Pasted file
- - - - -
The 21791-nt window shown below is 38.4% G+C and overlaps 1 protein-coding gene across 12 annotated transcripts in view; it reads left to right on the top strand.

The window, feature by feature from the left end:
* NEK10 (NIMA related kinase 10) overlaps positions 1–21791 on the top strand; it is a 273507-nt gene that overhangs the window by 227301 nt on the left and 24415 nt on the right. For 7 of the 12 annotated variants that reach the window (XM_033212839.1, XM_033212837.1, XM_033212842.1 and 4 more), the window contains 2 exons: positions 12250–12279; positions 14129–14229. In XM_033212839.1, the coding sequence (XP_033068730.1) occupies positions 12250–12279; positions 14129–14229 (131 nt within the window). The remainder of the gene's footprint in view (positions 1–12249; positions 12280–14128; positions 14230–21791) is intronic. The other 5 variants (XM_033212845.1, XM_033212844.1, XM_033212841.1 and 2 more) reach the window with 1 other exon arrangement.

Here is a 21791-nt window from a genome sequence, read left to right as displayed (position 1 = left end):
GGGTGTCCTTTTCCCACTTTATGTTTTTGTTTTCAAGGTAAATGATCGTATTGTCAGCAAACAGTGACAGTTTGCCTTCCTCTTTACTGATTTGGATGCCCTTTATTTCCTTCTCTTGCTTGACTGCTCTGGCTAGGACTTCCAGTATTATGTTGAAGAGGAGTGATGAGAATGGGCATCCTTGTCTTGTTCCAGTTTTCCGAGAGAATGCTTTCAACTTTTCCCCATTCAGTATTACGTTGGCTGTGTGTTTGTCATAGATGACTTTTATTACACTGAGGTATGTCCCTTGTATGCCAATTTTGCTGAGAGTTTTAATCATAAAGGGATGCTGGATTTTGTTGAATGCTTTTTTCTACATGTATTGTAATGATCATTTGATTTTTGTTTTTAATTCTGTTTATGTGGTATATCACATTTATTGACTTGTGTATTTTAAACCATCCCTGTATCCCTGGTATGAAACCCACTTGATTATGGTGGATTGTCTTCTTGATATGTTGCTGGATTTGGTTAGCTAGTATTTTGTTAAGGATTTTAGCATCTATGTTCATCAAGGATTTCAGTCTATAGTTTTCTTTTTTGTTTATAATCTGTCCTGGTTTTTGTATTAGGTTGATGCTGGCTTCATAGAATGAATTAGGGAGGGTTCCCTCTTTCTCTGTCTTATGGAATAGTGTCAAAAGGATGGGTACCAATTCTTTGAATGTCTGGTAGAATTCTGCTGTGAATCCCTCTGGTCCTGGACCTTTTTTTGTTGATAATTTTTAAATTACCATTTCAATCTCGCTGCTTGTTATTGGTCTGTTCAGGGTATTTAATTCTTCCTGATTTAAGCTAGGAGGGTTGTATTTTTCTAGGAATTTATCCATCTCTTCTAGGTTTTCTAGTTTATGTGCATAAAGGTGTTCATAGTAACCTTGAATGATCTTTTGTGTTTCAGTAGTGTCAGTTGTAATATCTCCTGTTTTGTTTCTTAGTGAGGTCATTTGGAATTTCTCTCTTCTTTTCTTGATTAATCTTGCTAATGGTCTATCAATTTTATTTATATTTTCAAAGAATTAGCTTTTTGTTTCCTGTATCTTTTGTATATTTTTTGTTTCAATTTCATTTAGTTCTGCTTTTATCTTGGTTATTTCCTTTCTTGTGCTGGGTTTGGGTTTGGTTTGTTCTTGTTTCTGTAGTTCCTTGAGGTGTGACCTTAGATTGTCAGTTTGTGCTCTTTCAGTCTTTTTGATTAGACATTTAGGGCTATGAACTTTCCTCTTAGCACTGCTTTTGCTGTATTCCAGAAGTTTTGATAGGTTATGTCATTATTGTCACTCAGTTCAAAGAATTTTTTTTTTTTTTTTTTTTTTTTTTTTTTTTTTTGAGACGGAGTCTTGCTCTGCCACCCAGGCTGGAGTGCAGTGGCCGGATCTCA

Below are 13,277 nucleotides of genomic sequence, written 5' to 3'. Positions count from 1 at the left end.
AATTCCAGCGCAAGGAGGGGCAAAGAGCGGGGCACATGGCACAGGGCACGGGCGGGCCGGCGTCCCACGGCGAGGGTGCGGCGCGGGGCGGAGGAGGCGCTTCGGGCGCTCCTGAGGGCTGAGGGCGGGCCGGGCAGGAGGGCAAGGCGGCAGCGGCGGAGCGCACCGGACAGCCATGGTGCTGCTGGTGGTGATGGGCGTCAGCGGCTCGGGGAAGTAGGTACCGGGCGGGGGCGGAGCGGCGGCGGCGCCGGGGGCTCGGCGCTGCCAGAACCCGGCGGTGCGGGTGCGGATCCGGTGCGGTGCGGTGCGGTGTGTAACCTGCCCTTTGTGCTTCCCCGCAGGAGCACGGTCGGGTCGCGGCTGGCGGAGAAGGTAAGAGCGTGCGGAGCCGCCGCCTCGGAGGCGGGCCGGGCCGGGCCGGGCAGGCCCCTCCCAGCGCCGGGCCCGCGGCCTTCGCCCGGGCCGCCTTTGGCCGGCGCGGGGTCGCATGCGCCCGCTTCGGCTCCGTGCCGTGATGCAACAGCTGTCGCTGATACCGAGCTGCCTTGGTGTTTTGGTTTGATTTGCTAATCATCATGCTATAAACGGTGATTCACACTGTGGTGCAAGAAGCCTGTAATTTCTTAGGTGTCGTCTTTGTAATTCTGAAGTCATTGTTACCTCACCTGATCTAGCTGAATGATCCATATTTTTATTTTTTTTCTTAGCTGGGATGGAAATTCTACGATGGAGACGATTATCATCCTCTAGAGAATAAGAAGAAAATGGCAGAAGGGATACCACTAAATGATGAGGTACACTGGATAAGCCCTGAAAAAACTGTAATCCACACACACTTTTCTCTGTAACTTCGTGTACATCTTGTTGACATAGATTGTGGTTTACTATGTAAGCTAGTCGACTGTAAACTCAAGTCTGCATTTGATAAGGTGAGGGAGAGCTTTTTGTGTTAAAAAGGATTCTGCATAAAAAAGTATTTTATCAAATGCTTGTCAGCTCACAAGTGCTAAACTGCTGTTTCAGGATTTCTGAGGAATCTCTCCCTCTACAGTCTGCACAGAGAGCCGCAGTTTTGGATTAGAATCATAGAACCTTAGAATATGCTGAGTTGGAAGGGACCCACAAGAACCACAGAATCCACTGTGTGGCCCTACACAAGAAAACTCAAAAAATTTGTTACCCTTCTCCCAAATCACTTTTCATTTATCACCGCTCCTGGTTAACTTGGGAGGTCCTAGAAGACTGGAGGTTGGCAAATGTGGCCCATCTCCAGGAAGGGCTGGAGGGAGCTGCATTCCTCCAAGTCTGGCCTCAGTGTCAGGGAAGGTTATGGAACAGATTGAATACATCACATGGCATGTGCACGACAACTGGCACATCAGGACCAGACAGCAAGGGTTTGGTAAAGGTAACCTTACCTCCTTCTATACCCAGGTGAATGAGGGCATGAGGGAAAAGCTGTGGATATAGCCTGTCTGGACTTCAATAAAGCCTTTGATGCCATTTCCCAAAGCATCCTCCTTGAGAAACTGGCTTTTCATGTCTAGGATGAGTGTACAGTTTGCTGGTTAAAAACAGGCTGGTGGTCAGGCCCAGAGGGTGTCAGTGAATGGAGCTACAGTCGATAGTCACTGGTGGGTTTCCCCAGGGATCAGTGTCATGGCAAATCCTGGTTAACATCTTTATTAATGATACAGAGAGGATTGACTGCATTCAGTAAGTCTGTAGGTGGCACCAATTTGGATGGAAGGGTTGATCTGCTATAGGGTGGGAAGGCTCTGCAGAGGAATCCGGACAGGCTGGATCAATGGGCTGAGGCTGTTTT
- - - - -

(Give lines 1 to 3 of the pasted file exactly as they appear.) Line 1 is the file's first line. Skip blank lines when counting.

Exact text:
The 21791-nt window shown below is 38.4% G+C and overlaps 1 protein-coding gene across 12 annotated transcripts in view; it reads left to right on the top strand.

The window, feature by feature from the left end:
* NEK10 (NIMA related kinase 10) overlaps positions 1–21791 on the top strand; it is a 273507-nt gene that overhangs the window by 227301 nt on the left and 24415 nt on the right. For 7 of the 12 annotated variants that reach the window (XM_033212839.1, XM_033212837.1, XM_033212842.1 and 4 more), the window contains 2 exons: positions 12250–12279; positions 14129–14229. In XM_033212839.1, the coding sequence (XP_033068730.1) occupies positions 12250–12279; positions 14129–14229 (131 nt within the window). The remainder of the gene's footprint in view (positions 1–12249; positions 12280–14128; positions 14230–21791) is intronic. The other 5 variants (XM_033212845.1, XM_033212844.1, XM_033212841.1 and 2 more) reach the window with 1 other exon arrangement.